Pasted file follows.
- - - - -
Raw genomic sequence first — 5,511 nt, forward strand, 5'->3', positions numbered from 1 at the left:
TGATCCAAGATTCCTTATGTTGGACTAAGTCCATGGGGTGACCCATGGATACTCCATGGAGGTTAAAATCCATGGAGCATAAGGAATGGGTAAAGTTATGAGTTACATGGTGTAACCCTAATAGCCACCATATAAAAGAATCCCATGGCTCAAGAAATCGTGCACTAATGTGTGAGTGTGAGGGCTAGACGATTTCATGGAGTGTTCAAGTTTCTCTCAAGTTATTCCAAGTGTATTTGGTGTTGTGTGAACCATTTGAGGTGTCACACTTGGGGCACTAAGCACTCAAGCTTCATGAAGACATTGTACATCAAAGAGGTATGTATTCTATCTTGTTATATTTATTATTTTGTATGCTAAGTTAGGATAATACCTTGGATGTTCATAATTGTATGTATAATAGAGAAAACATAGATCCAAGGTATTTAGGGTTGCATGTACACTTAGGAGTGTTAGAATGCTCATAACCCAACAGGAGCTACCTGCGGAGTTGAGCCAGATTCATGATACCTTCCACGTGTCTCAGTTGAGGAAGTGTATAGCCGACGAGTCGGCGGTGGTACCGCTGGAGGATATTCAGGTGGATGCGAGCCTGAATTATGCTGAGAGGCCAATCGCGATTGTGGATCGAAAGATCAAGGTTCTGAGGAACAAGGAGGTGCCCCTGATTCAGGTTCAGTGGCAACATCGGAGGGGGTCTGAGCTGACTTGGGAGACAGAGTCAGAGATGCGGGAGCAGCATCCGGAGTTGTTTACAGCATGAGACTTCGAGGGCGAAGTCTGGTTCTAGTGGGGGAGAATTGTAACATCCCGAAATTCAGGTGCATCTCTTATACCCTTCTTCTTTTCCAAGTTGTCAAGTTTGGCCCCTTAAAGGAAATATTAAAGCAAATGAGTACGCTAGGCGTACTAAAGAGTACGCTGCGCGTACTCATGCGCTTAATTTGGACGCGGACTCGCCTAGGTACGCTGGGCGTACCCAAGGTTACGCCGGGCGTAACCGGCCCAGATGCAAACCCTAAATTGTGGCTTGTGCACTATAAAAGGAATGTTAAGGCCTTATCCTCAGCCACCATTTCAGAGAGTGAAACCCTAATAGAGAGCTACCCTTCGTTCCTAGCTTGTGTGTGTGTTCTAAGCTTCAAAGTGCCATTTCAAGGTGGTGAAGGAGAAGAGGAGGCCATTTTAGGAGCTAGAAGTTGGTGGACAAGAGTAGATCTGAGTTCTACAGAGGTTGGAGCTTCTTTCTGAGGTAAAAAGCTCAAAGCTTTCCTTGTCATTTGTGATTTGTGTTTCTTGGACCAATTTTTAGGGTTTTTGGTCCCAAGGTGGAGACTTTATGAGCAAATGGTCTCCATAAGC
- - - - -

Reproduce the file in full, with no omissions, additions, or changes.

Raw genomic sequence first — 5,511 nt, forward strand, 5'->3', positions numbered from 1 at the left:
TGATCCAAGATTCCTTATGTTGGACTAAGTCCATGGGGTGACCCATGGATACTCCATGGAGGTTAAAATCCATGGAGCATAAGGAATGGGTAAAGTTATGAGTTACATGGTGTAACCCTAATAGCCACCATATAAAAGAATCCCATGGCTCAAGAAATCGTGCACTAATGTGTGAGTGTGAGGGCTAGACGATTTCATGGAGTGTTCAAGTTTCTCTCAAGTTATTCCAAGTGTATTTGGTGTTGTGTGAACCATTTGAGGTGTCACACTTGGGGCACTAAGCACTCAAGCTTCATGAAGACATTGTACATCAAAGAGGTATGTATTCTATCTTGTTATATTTATTATTTTGTATGCTAAGTTAGGATAATACCTTGGATGTTCATAATTGTATGTATAATAGAGAAAACATAGATCCAAGGTATTTAGGGTTGCATGTACACTTAGGAGTGTTAGAATGCTCATAACCCAACAGGAGCTACCTGCGGAGTTGAGCCAGATTCATGATACCTTCCACGTGTCTCAGTTGAGGAAGTGTATAGCCGACGAGTCGGCGGTGGTACCGCTGGAGGATATTCAGGTGGATGCGAGCCTGAATTATGCTGAGAGGCCAATCGCGATTGTGGATCGAAAGATCAAGGTTCTGAGGAACAAGGAGGTGCCCCTGATTCAGGTTCAGTGGCAACATCGGAGGGGGTCTGAGCTGACTTGGGAGACAGAGTCAGAGATGCGGGAGCAGCATCCGGAGTTGTTTACAGCATGAGACTTCGAGGGCGAAGTCTGGTTCTAGTGGGGGAGAATTGTAACATCCCGAAATTCAGGTGCATCTCTTATACCCTTCTTCTTTTCCAAGTTGTCAAGTTTGGCCCCTTAAAGGAAATATTAAAGCAAATGAGTACGCTAGGCGTACTAAAGAGTACGCTGCGCGTACTCATGCGCTTAATTTGGACGCGGACTCGCCTAGGTACGCTGGGCGTACCCAAGGTTACGCCGGGCGTAACCGGCCCAGATGCAAACCCTAAATTGTGGCTTGTGCACTATAAAAGGAATGTTAAGGCCTTATCCTCAGCCACCATTTCAGAGAGTGAAACCCTAATAGAGAGCTACCCTTCGTTCCTAGCTTGTGTGTGTGTTCTAAGCTTCAAAGTGCCATTTCAAGGTGGTGAAGGAGAAGAGGAGGCCATTTTAGGAGCTAGAAGTTGGTGGACAAGAGTAGATCTGAGTTCTACAGAGGTTGGAGCTTCTTTCTGAGGTAAAAAGCTCAAAGCTTTCCTTGTCATTTGTGATTTGTGTTTCTTGGACCAATTTTTAGGGTTTTTGGTCCCAAGGTGGAGACTTTATGAGCAAATGGTCTCCATAAGC